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Extrema of a multivariable function

  1. Jul 24, 2008 #1
    1. The problem statement, all variables and given/known data
    Show that among all parallelograms with perimeter [tex]l[/tex], a square with sides of length [tex]l/4[/tex] has maximum area. Do this using the second partials test, and then using Lagrange multipliers.

    2. Relevant equations
    Area of a parallelogram: [tex]A = absin\phi[/tex], where a and b are the lengths of two adjacent sides and [tex]\phi[/tex] is the angle between them.

    Second partials test: [tex]D=f_{xx}f_{yy} - f_{xy}^{2}[/tex]

    Method of Lagrange multipliers: [tex]\nabla f=\lambda\nabla g[/tex]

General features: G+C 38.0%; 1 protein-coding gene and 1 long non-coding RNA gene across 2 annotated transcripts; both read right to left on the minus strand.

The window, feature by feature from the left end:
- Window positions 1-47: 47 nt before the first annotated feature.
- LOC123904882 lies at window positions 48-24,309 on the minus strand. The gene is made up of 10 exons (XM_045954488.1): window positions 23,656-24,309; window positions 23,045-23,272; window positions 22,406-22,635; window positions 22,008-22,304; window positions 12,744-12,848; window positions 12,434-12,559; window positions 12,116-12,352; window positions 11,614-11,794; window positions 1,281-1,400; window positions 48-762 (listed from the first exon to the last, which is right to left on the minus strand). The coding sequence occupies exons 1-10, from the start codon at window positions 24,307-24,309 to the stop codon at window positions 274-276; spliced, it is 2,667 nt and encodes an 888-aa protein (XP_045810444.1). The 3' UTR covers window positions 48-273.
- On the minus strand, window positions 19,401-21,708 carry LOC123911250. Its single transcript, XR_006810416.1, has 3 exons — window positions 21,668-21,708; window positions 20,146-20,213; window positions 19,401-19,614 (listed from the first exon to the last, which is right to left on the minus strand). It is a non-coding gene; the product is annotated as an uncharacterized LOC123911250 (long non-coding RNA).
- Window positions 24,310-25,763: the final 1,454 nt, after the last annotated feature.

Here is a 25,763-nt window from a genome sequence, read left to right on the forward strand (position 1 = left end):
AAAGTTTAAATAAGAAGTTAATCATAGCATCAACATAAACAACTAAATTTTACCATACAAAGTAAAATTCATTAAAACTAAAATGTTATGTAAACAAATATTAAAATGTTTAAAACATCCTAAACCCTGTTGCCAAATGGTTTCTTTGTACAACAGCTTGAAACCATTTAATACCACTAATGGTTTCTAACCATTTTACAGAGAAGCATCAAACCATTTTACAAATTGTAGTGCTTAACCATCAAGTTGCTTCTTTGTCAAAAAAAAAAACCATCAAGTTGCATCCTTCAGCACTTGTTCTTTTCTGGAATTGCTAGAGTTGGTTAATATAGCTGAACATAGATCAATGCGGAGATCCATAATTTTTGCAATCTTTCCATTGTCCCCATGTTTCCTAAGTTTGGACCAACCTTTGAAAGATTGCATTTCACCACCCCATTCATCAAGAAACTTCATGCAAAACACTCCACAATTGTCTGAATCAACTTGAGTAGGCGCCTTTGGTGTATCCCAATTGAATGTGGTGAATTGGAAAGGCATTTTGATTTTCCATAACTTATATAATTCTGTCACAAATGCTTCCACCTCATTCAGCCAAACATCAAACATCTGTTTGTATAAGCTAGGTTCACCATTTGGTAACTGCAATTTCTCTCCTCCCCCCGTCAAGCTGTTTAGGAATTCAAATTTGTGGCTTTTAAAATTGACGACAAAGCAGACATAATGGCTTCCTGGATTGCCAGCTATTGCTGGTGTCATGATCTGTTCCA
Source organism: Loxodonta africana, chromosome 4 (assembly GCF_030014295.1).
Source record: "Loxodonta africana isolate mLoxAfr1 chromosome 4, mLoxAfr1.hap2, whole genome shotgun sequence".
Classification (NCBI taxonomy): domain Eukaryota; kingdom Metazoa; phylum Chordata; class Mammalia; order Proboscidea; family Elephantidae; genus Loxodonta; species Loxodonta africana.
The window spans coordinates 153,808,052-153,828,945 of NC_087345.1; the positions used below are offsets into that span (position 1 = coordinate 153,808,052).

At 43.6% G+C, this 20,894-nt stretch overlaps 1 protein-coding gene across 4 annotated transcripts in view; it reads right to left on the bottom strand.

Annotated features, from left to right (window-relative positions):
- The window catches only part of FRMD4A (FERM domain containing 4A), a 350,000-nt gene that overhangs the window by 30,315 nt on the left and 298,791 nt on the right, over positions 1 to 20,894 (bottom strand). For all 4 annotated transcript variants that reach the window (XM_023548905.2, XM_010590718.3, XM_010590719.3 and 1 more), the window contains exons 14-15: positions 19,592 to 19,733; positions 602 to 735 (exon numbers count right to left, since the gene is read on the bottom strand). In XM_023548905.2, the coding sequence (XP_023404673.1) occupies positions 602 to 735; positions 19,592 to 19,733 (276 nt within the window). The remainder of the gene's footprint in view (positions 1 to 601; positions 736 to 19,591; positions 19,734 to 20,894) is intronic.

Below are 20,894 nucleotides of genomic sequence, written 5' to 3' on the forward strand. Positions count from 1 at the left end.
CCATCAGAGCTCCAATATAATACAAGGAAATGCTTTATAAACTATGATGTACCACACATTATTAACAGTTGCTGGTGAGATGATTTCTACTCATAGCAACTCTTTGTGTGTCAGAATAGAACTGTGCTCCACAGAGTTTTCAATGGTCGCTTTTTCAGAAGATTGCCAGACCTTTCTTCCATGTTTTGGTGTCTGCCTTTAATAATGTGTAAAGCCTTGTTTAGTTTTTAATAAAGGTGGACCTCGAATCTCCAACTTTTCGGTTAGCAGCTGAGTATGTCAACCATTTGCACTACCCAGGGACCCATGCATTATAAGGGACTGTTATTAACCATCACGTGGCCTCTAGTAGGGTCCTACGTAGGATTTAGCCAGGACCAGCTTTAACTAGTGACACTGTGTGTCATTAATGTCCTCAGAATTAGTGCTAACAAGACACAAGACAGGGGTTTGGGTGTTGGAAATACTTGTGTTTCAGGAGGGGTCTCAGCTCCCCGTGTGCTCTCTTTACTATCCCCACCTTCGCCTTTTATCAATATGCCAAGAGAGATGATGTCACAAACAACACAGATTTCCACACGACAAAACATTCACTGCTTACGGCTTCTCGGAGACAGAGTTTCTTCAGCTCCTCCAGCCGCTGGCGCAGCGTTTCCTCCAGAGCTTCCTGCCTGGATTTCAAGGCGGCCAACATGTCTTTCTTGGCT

3. The attempt at a solution
    To do it using the second partials test, I would have to reduce A to a function of two variables. I know this has to do with expressing [tex]\phi[/tex] as a function of [tex]a[/tex] and [tex]b[/tex]. After this, I'm stuck.

    For the Lagrange multipliers method, I can use [tex]A(a,b)[/tex] as the function to be maximized and use [tex]g(a,b)= 2a + 2b - l[/tex] as the constraint equation. However, I'm still stuck on how to reduce [tex]A[/tex] to a function of two variables. Any help?
  2. jcsd
  3. Jul 24, 2008 #2


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    Homework Helper

    Actually you don't really have to take [tex]\phi[/tex] into consideration. Can you show that one particular critical point occurs when a=b? So geometrically that reduces the possibilities to either a square or a rhombus. Since the area function you want to maximise is given by [tex]ab\sin \phi[/tex] and a=b, it's easy to tell that the expression is maxed when [tex]\phi = \frac{\pi}{2}[/tex].
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